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 (By the way, “Core,” made it to the top 5 of amazon’s bestsellers for Sci-fi/ fantasy in print this week!)

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Interview with Jennifer Snyder

This week I had the pleasure of interviewing the very kind Jennifer Snyder, NA/YA author of such works as Catalyst and the Marked Duology series.To learn more about her or how you can preview and purchase her work, visit her website! (Also, if you’re interested, please check out my debut novel, “Core!“).

Here goes my conversation with Jennifer:

1.      Why do you think you became a writer? How did you know?

Writing was just one of those things I’d always had a passion for. When I was little it was silly poems and short stories. As I grew older the stories became longer. I pulled away from it for a few years or so (think teenage years), but then dove right back in head first in my early twenties. At this point in my life, I can’t imagine myself not writing. It’s a part of who I am.

2.      Of all those you’ve created, who is your favorite character, and why? Can you describe that character’s birth story (how you thought them up)?

 This is a tough question! I really have to go with Seth from my debut novel Shattered Soul. He was the very first character to literally enter my mind via a talking voice in my head. Sounds nuts, but oh so true. I was folding laundry one day and this male voice popped in my head. It was a pivotal scene from near the end of the novel. His first word to me was ‘NO!’ and then the scene continued to unfold in my mind. It ended with him saying this to me “The girl I loved was becoming a stranger, and I knew this moment, the moment her soul first began to shatter, would haunt me forever.” From there I just had to know more about him and this girl he was so desperate to hold on to. This girl who was slipping through his fingers.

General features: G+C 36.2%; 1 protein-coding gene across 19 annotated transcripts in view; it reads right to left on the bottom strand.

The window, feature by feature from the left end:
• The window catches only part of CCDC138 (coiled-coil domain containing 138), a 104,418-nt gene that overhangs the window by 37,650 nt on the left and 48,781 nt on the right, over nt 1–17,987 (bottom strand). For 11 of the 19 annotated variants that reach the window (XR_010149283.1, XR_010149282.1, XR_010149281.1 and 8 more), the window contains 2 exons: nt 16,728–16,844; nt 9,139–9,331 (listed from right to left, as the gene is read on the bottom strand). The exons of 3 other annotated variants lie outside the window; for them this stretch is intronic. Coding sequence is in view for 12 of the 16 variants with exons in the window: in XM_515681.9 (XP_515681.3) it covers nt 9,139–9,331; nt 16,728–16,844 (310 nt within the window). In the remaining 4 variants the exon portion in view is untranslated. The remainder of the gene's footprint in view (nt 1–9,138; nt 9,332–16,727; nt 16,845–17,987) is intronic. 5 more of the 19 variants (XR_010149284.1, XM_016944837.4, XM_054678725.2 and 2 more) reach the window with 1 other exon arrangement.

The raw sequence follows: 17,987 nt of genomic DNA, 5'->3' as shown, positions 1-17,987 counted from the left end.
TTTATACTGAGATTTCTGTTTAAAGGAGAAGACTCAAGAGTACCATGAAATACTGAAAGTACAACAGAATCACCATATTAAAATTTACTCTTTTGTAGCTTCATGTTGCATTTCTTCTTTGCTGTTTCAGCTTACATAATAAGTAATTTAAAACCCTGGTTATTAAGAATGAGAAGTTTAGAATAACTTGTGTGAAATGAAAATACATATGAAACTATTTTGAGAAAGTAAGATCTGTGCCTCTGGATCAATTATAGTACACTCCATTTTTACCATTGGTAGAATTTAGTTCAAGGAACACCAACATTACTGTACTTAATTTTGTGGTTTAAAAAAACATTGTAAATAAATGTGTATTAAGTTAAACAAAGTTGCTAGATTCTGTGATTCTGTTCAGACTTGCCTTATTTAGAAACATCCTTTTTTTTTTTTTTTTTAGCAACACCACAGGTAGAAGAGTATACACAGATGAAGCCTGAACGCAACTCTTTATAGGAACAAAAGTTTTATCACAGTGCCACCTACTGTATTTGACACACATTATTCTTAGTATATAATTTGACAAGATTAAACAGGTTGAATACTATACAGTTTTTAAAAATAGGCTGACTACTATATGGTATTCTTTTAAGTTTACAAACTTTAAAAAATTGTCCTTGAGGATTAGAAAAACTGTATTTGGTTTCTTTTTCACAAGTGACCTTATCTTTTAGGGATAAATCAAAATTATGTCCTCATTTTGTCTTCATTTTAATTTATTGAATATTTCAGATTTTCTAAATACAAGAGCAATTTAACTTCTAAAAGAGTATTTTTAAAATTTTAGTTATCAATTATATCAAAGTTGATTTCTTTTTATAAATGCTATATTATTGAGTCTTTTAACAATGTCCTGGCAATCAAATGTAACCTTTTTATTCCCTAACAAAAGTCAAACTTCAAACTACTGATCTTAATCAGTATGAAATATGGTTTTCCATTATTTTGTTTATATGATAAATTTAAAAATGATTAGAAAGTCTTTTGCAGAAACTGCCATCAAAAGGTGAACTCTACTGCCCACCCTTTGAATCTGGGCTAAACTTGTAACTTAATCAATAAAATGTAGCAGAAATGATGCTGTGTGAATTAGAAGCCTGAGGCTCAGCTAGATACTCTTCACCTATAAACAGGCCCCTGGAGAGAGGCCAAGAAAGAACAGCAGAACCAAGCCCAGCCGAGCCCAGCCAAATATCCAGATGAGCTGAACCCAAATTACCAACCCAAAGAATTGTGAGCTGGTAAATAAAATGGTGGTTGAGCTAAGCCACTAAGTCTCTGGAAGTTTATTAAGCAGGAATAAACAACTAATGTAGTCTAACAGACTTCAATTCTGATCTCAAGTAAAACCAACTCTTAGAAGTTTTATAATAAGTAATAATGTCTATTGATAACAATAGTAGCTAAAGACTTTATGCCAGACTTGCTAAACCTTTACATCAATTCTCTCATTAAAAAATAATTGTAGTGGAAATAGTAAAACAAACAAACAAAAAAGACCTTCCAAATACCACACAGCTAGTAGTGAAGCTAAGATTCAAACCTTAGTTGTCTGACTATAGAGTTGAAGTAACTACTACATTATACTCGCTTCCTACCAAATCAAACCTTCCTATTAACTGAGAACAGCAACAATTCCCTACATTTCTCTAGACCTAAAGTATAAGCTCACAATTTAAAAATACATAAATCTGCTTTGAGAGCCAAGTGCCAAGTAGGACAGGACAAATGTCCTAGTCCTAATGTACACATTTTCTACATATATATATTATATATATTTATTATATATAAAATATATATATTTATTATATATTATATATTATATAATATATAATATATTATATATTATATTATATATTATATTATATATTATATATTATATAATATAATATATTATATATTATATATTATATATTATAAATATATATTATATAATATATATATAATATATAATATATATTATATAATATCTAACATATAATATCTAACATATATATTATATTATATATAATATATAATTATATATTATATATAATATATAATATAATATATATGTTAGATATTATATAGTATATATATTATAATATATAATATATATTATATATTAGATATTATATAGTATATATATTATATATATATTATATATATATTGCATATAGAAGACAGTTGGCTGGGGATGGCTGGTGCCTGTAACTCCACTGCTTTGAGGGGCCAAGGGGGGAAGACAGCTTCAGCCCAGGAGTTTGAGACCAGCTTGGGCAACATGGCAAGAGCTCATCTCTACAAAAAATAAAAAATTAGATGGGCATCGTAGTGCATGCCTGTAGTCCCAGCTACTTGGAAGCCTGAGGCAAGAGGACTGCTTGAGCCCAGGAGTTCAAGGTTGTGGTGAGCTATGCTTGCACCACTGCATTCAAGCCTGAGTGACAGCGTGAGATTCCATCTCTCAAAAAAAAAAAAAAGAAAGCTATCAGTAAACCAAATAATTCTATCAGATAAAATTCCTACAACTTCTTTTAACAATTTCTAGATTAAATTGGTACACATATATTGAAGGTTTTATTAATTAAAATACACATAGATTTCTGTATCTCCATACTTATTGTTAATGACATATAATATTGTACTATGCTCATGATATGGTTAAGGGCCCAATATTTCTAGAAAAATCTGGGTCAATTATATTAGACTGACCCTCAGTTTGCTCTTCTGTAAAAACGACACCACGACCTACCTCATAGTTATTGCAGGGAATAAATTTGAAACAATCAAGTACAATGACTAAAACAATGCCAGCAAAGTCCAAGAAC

3.      Have you ever had an “I’m-A-Failure” moment in regards to your writing or your writing career? If yes, how did you cope? If no, how did you manage to stockpile that kind of self-esteem and where can we get some?

 With every novel one (sometimes more than one) occur  I think every author who has those moments are the ones who care most about their stories as well as their readers. As for coping, that’s where family and friends come into play. It also helps to have other author friends who ‘get it’ and can give you that extra pick me up to help dig you out of that funk.

4.      On your blog, you mention that chocolate may be a possible cure for writer’s block. What kind, quantity, and dosage of this antidote do you recommend?

 Ha,ha! Yes, chocolate. Some days it’s a handful those little Dove dark chocolates. Sometimes it’s Halloween chocolates from last year. And others it’s a warm mug of coco. Either way, I’ve come to learn chocolate in any form and any quantity is a necessity while writing.   

5.      In just two years, you’ve released six novels, two novellas, and a short story, quite an impressive feat. Can you offer a bit of advice to hopefuls? 

Thank you! Write what you want to write. I’ve been doing this for long enough to know that if a story isn’t coming…don’t push it. Set it aside and work on something else. Whether you’re just jotting down ideas for another novel or actually writing out scenes, nine times out of ten, the story you were stuck on will begin to flow again. Especially if you add in chocolate. 😉 Also, carve out time to write at least something everyday. Even if it’s only 100 words…at least it was something. 

Thank you for offering to have me on your blog! Best of luck with your novel (and future novels) as well as your author journey!

Thank you, Jennifer, for taking the time to answer my questions!